In 16th century Venice, Veronica Franco (Catherine McCormack0 finds herself unable to marry the man she loves due to her lowly social position and is encouraged by her mother to become a courtesan. Using her feminine wiles, she excels in this role and finds herself in the thick of international politics, as well as recriminations stemming from the onset of the Black Death.

A soggingly unconvincing romance.

Beautiful Veronica Franco (Catherine McCormack) is in love with the dashing Marco Venier (Rufus Sewell) but he is, unfortunately for her, above her station. They can be lovers, he tells her, but they can never marry. Veronica rejects this option and then learns the truth about her family's parlous financial position. Her mother (Jacqueline Bisset) will never be able to afford a dowry for her, and worse...

A Destiny Of Her Own, which was released in American under the title Dangerous Beauty, is handsomely produced Mills and Boon. The settings, a digitally enhanced Venice, and costumes are sumptuous, but the narrative and the dialogue, by Jeannine Dominy, are strictly bottom drawer and the direction, by Marshall Herskovitz, truly uninspired. The misadventures of the voluptuous heroine are mildly diverting for a while, but interest flags as the film takes some unconvincing dramatic turns in the latter stages. As far as the actors are concerned, neither Catherine McCormack nor Rufus Sewell is able to make much of stereotyped characters, and even the usually excellent Oliver Platt is weak in a pivotal role. Jacqueline Bisset comes off best as the heroine's worldly-wise mother, but even she has to compete with a truly appalling music score which helps sink this soggily unconvincing romance.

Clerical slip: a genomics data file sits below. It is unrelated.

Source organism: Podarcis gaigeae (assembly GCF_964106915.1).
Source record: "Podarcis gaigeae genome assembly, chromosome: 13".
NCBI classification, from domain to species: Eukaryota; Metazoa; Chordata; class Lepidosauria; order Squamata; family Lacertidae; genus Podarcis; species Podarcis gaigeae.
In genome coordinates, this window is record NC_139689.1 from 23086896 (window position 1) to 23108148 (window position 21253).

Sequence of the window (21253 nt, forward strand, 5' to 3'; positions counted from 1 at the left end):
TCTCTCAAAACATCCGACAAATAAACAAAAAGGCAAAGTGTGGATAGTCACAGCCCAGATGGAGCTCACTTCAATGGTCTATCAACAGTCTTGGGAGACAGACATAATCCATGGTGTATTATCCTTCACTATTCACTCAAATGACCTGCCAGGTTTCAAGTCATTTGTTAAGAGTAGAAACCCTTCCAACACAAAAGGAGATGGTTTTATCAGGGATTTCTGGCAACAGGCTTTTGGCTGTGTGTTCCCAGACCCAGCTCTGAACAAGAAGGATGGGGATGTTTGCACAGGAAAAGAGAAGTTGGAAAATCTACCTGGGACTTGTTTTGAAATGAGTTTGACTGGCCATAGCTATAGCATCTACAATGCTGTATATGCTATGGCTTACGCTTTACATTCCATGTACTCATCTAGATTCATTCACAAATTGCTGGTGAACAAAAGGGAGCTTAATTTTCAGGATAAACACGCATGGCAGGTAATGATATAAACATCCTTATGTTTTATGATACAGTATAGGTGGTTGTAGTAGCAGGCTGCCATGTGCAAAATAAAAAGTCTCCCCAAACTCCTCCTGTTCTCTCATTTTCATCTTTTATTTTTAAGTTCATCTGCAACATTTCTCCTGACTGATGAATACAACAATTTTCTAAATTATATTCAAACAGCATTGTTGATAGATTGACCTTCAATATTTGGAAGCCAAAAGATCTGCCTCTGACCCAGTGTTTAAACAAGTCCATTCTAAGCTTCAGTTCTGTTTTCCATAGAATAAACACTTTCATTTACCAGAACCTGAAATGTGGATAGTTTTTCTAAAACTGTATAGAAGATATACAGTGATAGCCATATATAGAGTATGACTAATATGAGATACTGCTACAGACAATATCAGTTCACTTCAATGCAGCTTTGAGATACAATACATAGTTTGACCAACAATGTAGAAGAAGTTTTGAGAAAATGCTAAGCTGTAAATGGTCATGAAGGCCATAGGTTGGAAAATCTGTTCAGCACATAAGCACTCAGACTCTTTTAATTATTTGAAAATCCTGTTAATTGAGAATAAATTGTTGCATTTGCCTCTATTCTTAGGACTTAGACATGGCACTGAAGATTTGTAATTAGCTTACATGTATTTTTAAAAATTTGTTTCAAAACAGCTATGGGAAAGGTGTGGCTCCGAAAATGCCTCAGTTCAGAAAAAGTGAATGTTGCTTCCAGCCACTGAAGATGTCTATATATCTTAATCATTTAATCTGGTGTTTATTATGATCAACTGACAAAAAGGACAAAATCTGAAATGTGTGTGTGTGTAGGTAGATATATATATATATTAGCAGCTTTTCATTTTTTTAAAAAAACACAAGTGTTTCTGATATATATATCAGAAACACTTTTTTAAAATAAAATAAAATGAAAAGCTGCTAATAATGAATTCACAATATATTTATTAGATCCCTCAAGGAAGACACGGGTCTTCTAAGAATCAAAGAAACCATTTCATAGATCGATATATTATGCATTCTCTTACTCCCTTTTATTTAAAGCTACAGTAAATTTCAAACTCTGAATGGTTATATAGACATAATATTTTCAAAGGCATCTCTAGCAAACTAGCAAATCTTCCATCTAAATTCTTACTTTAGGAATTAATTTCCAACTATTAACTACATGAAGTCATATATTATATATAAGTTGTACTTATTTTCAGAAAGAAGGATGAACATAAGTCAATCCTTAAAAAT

Margaret's Comment
: There is a lush melodramatic silliness to this film that on a superficial level is quite enjoyable, but to pretend that it reaches any great heights would be misleading. The film wants audiences to feel good about this story of a 16th century courtesan, so the downside of her life – she's a prostitute – is glossed over. But at the same time it makes the point that women had very few options in life apart from marriage, and a good marriage could only be achieved through money and position. By becoming a courtesan Veronica Franco achieves life on her own terms. Catherine McCormack is beautiful and brings a nice spirit to her portrayal of Veronica, Rufus Sewell fits into the role of romantic hero well and Venice looks beautiful. Fred Ward, however, looks uncomfortable.

No masterpiece, although you feel director Marshall Herskovitz has aspirations in that direction, A Destiny of Her Own, which apparently has had a number of titles over its production – Dangerous Beauty, Venice and Indiscretion – is a fun romp with a completely ludicrous ending.